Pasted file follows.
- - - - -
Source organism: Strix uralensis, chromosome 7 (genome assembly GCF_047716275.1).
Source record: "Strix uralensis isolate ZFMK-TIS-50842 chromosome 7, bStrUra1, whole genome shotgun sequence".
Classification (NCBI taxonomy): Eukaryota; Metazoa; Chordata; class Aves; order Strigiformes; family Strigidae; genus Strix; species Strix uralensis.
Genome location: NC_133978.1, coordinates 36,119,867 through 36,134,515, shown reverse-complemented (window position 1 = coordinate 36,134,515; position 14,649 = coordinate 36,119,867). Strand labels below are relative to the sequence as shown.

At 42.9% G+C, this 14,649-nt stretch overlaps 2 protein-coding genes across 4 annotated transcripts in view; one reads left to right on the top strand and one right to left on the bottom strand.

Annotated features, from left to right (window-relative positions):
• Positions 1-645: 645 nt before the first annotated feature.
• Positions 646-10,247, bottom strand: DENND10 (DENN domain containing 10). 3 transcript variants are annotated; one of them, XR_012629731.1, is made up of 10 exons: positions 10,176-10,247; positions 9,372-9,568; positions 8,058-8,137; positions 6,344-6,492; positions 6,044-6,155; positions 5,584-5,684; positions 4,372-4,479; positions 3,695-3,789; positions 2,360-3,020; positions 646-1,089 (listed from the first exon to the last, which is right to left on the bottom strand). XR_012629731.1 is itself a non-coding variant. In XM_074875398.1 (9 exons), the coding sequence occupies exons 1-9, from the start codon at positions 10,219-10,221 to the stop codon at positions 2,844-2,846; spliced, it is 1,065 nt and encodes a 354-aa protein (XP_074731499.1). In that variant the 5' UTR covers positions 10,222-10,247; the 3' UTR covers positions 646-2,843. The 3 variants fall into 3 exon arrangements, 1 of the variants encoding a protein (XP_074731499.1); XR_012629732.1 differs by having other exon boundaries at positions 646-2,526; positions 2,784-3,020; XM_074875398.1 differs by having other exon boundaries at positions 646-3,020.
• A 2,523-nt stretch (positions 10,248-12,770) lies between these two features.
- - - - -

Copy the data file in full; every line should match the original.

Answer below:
Source organism: Strix uralensis, chromosome 7 (genome assembly GCF_047716275.1).
Source record: "Strix uralensis isolate ZFMK-TIS-50842 chromosome 7, bStrUra1, whole genome shotgun sequence".
Classification (NCBI taxonomy): Eukaryota; Metazoa; Chordata; class Aves; order Strigiformes; family Strigidae; genus Strix; species Strix uralensis.
Genome location: NC_133978.1, coordinates 36,119,867 through 36,134,515, shown reverse-complemented (window position 1 = coordinate 36,134,515; position 14,649 = coordinate 36,119,867). Strand labels below are relative to the sequence as shown.

At 42.9% G+C, this 14,649-nt stretch overlaps 2 protein-coding genes across 4 annotated transcripts in view; one reads left to right on the top strand and one right to left on the bottom strand.

Annotated features, from left to right (window-relative positions):
• Positions 1-645: 645 nt before the first annotated feature.
• Positions 646-10,247, bottom strand: DENND10 (DENN domain containing 10). 3 transcript variants are annotated; one of them, XR_012629731.1, is made up of 10 exons: positions 10,176-10,247; positions 9,372-9,568; positions 8,058-8,137; positions 6,344-6,492; positions 6,044-6,155; positions 5,584-5,684; positions 4,372-4,479; positions 3,695-3,789; positions 2,360-3,020; positions 646-1,089 (listed from the first exon to the last, which is right to left on the bottom strand). XR_012629731.1 is itself a non-coding variant. In XM_074875398.1 (9 exons), the coding sequence occupies exons 1-9, from the start codon at positions 10,219-10,221 to the stop codon at positions 2,844-2,846; spliced, it is 1,065 nt and encodes a 354-aa protein (XP_074731499.1). In that variant the 5' UTR covers positions 10,222-10,247; the 3' UTR covers positions 646-2,843. The 3 variants fall into 3 exon arrangements, 1 of the variants encoding a protein (XP_074731499.1); XR_012629732.1 differs by having other exon boundaries at positions 646-2,526; positions 2,784-3,020; XM_074875398.1 differs by having other exon boundaries at positions 646-3,020.
• A 2,523-nt stretch (positions 10,248-12,770) lies between these two features.